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Matthew Perry gets candid on the most important factor in fighting addiction.

The 'Friends' star updated the world on his own struggles as an addict.

Matthew Perry gets candid on the most important factor in fighting addiction.

The world will forever remember Chandler Bing as the sardonic friend who loved Monica Geller and biting sarcasm.

But if you ask Matthew Perry — the real-life person who brought Chandler into our living rooms — having created the iconic "Friends" character isn't the biggest accomplishment in his life nowadays:


"I've had a lot of ups and downs in my life and a lot of wonderful accolades. But the best thing about me is that if an alcoholic comes up to me and says, 'Will you help me stop drinking?' I will say, 'Yes. I know how to do that.'"


Photo by Alberto E. Rodriguez/Getty Images.

Perry — who's been open about his struggles with painkiller abuse and alcoholism for years — discussed how fame can be a powerful force for good in the Aug. 28, 2015, issue of The Hollywood Reporter.

Being on a TV show that tens of millions of people were watching gave Perry a unique platform to help others, the actor explained.

And, judging from the facts, it's definitely a perspective worthy of our attention.

Painkiller abuse in the U.S. has surged in the past several years.

"The United States is in the midst of a prescription painkiller overdose epidemic," according to the CDC. While Americans aren't reporting any more pain, the number of prescription painkillers prescribed and sold in the U.S. has quadrupled since 1999.

The center reported in 2011 that increasing painkiller abuse was responsible for more American deaths than cocaine and heroin combined.

Photo by Darren McCollester/Getty Images.

Gil Kerlikowske, former director of National Drug Control Policy, spoke on its effects in 2011, claiming painkiller abuse “is a silent epidemic ... stealing thousands of lives and tearing apart communities and families across America."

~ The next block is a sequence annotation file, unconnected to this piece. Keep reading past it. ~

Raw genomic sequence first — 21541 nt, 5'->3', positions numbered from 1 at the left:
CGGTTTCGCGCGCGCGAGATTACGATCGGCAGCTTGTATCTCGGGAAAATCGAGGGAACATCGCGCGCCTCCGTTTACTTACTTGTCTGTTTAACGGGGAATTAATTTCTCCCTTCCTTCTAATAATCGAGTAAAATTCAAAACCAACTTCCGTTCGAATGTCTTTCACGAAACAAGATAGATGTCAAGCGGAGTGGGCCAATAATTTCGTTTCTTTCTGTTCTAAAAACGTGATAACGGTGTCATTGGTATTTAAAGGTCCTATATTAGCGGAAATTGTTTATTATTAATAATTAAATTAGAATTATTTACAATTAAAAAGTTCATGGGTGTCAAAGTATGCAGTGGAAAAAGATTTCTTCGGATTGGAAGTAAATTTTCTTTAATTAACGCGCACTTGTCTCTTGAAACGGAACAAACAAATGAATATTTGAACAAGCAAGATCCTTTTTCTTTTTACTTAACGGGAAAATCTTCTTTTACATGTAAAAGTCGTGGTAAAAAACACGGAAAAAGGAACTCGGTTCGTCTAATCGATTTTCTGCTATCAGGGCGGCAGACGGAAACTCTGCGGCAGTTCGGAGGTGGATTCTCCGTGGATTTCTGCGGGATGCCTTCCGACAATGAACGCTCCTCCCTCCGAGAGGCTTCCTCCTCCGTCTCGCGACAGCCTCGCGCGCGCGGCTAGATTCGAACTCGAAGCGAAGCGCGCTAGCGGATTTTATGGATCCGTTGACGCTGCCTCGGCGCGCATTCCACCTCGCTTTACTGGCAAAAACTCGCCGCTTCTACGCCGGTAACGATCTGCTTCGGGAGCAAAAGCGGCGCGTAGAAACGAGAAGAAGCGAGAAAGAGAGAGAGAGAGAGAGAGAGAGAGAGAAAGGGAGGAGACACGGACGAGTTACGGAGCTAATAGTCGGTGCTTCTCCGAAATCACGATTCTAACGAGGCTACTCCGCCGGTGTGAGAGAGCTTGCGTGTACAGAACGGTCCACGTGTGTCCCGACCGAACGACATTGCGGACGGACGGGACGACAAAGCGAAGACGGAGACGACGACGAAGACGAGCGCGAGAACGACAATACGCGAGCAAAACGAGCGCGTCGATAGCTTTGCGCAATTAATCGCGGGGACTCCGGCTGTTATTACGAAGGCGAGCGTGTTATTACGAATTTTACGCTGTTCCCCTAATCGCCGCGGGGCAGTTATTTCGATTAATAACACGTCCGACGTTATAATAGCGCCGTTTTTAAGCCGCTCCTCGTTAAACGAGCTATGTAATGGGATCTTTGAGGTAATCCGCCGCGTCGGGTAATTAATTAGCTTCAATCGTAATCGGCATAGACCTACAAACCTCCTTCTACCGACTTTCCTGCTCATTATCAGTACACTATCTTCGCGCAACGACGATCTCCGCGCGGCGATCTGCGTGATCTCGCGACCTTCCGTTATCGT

That's why Perry has spoken out about his own demons loud and clear.

The actor explained to The Hollywood Report how selflessness can be key to getting sober.

In his interview, Perry praised Phoenix House, a rehab center based in Venice, California, for helping him get back on the right track.

The center was instrumental in his recovery, Perry acknowledged, but it's ultimately an addict's responsibility to reach sobriety: "They're not the finished product," he said of treatment facilities. "You have to follow it up with a lot of hard work afterwards."

Photo by Jason Kempin/Getty Images.

Perry noted it's better for someone struggling with addiction to think more about others and less about themselves.

“The most important thing [in battling addiction] is always to get outside of your head and help another person. When you're having a bad day, call somebody and ask them how they're doing, and actually pay attention and listen to the answer."

True

If the past year has taught us nothing else, it's that sending love out into the world through selfless acts of kindness can have a positive ripple effect on people and communities. People all over the United States seemed to have gotten the message — 71% of those surveyed by the World Giving Index helped a stranger in need in 2020. A nonprofit survey found 90% helped others by running errands, calling, texting and sending care packages. Many people needed a boost last year in one way or another and obliging good neighbors heeded the call over and over again — and continue to make a positive impact through their actions in this new year.

Upworthy and P&G Good Everyday wanted to help keep kindness going strong, so they partnered up to create the Lead with Love Fund. The fund awards do-gooders in communities around the country with grants to help them continue on with their unique missions. Hundreds of nominations came pouring in and five winners were selected based on three criteria: the impact of action, uniqueness, and "Upworthy-ness" of their story.

Here's a look at the five winners:

Edith Ornelas, co-creator of Mariposas Collective in Memphis, Tenn.

Edith Ornelas has a deep-rooted connection to the asylum-seeking immigrant families she brings food and supplies to families in Memphis, Tenn. She was born in Jalisco, Mexico, and immigrated to the United States when she was 7 years old with her parents and sister. Edith grew up in Chicago, then moved to Memphis in 2016, where she quickly realized how few community programs existed for immigrants. Two years later, she helped create Mariposas Collective, which initially aimed to help families who had just been released from detention centers and were seeking asylum. The collective started out small but has since grown to approximately 400 volunteers.